###

The research was supported by the Japan Science and Technology Agency's CREST program aimed at accelerating strategic innovation.

Technical terms

[1] Photocatalytic: Referring to a light-driven process that can accelerate a particular reaction of interest.

[2] Redox photosensitizer: A component that initiates the photochemical one-electron transfer from a reductant to a catalyst.

Related links

Osamu Ishitani - Seeking photocatalysts for chemical energy https://www.titech.ac.jp/english/research/stories/faces15_ishitani.html

Ishitani-Maeda Laboratory http://www.chemistry.titech.ac.jp/~ishitani/en/index_en.html

Reducing CO2 with common elements and sunlight https://www.titech.ac.jp/english/news/2018/041799.html

[Mn(bipyridyl)(CO)3Br]: An Abundant Metal Carbonyl Complex as Efficient Electrocatalyst for CO2 Reduction https://onlinelibrary.wiley.com/doi/abs/10.1002/anie.201103616

Emiko Kawaguchi | EurekAlert!
Further information:
https://www.titech.ac.jp/english/
http://dx.doi.org/10.1021/jacs.8b10619

More articles from Life Sciences:

nachricht Exciting Plant Vacuoles
14.06.2019 | Julius-Maximilians-Universität Würzburg

nachricht A microscopic topographic map of cellular function
13.06.2019 | University of Missouri-Columbia

All articles from Life Sciences >>>

The most recent press releases about innovation >>>

Die letzten 5 Focus-News des innovations-reports im Überblick:

Im Focus: MPSD team discovers light-induced ferroelectricity in strontium titanate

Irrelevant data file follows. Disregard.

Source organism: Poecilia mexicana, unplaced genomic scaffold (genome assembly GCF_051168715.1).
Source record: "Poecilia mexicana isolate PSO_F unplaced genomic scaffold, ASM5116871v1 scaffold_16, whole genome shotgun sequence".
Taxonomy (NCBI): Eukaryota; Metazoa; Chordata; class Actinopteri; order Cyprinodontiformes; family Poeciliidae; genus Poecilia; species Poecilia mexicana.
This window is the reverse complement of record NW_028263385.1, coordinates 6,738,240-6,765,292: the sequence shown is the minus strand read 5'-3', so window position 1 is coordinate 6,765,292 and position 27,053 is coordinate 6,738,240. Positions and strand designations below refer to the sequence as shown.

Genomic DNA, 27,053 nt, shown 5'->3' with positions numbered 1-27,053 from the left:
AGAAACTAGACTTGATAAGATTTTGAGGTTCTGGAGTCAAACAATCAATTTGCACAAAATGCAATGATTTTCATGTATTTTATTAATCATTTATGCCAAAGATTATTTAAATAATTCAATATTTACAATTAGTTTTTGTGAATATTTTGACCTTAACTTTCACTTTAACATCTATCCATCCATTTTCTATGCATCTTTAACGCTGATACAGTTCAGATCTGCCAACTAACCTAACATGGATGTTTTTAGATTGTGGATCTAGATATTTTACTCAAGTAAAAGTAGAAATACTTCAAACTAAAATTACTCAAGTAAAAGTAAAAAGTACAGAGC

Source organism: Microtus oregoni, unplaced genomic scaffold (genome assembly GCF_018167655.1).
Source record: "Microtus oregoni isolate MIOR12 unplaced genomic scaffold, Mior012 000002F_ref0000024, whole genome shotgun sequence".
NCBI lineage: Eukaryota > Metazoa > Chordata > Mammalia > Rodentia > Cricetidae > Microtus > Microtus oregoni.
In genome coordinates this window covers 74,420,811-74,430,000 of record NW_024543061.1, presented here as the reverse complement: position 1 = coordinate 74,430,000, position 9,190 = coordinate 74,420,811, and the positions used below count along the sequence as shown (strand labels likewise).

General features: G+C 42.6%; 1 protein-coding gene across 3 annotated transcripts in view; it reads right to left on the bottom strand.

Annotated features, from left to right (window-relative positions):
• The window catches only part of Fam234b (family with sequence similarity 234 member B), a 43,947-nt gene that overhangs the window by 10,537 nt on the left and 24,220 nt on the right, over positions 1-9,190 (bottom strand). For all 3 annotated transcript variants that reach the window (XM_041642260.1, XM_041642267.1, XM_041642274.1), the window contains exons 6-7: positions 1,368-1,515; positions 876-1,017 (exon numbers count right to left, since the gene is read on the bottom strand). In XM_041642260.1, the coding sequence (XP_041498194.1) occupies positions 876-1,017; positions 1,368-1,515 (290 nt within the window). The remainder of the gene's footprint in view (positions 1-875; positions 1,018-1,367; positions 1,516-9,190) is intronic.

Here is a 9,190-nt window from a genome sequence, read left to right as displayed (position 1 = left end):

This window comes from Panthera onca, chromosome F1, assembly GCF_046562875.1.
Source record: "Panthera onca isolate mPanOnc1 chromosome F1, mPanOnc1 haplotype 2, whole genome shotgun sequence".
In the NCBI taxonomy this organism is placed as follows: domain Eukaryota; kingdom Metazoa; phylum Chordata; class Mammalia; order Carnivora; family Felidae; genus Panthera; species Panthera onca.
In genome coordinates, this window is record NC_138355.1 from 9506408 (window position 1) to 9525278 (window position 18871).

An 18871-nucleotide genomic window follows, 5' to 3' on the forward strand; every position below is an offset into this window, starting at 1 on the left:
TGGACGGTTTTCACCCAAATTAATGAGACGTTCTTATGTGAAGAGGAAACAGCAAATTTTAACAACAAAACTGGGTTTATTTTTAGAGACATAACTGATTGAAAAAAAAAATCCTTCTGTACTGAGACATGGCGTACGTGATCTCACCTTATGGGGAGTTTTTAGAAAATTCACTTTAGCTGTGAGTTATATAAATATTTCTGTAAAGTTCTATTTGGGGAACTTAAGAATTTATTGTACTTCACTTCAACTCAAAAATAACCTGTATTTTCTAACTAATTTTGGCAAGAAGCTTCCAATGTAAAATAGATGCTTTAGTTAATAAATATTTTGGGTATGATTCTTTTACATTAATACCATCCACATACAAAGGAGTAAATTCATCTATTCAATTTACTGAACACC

Light can be used not only to measure materials’ properties, but also to change them. Especially interesting are those cases in which the function of a material can be modified, such as its ability to conduct electricity or to store information in its magnetic state. A team led by Andrea Cavalleri from the Max Planck Institute for the Structure and Dynamics of Matter in Hamburg used terahertz frequency light pulses to transform a non-ferroelectric material into a ferroelectric one.

Ferroelectricity is a state in which the constituent lattice “looks” in one specific direction, forming a macroscopic electrical polarisation. The ability to...

Im Focus: Determining the Earth’s gravity field more accurately than ever before

Researchers at TU Graz calculate the most accurate gravity field determination of the Earth using 1.16 billion satellite measurements. This yields valuable knowledge for climate research.

The Earth’s gravity fluctuates from place to place. Geodesists use this phenomenon to observe geodynamic and climatological processes. Using...

Im Focus: Tube anemone has the largest animal mitochondrial genome ever sequenced